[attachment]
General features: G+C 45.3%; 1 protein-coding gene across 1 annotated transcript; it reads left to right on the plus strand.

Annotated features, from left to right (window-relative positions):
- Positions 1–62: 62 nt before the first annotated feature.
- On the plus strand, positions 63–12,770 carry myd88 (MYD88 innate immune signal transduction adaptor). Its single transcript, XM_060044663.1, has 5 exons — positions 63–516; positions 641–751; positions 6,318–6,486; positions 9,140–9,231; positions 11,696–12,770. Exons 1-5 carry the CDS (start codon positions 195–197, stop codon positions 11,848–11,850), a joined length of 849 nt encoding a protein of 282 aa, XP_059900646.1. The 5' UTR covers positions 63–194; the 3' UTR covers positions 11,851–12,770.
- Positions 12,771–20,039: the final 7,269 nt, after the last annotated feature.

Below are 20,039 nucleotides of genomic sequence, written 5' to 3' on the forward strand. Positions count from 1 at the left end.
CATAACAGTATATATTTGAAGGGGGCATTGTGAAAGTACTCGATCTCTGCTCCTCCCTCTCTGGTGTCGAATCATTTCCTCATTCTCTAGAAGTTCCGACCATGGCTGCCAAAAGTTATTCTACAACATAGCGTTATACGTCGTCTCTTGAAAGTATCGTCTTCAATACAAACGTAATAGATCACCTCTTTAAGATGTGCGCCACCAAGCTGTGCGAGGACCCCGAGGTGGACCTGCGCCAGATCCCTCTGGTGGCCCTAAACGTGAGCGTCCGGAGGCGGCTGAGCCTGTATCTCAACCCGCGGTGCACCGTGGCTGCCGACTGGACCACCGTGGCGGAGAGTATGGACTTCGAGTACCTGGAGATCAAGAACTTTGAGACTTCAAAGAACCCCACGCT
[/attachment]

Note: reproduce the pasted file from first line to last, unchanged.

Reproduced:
General features: G+C 45.3%; 1 protein-coding gene across 1 annotated transcript; it reads left to right on the plus strand.

Annotated features, from left to right (window-relative positions):
- Positions 1–62: 62 nt before the first annotated feature.
- On the plus strand, positions 63–12,770 carry myd88 (MYD88 innate immune signal transduction adaptor). Its single transcript, XM_060044663.1, has 5 exons — positions 63–516; positions 641–751; positions 6,318–6,486; positions 9,140–9,231; positions 11,696–12,770. Exons 1-5 carry the CDS (start codon positions 195–197, stop codon positions 11,848–11,850), a joined length of 849 nt encoding a protein of 282 aa, XP_059900646.1. The 5' UTR covers positions 63–194; the 3' UTR covers positions 11,851–12,770.
- Positions 12,771–20,039: the final 7,269 nt, after the last annotated feature.

Below are 20,039 nucleotides of genomic sequence, written 5' to 3' on the forward strand. Positions count from 1 at the left end.
CATAACAGTATATATTTGAAGGGGGCATTGTGAAAGTACTCGATCTCTGCTCCTCCCTCTCTGGTGTCGAATCATTTCCTCATTCTCTAGAAGTTCCGACCATGGCTGCCAAAAGTTATTCTACAACATAGCGTTATACGTCGTCTCTTGAAAGTATCGTCTTCAATACAAACGTAATAGATCACCTCTTTAAGATGTGCGCCACCAAGCTGTGCGAGGACCCCGAGGTGGACCTGCGCCAGATCCCTCTGGTGGCCCTAAACGTGAGCGTCCGGAGGCGGCTGAGCCTGTATCTCAACCCGCGGTGCACCGTGGCTGCCGACTGGACCACCGTGGCGGAGAGTATGGACTTCGAGTACCTGGAGATCAAGAACTTTGAGACTTCAAAGAACCCCACGCT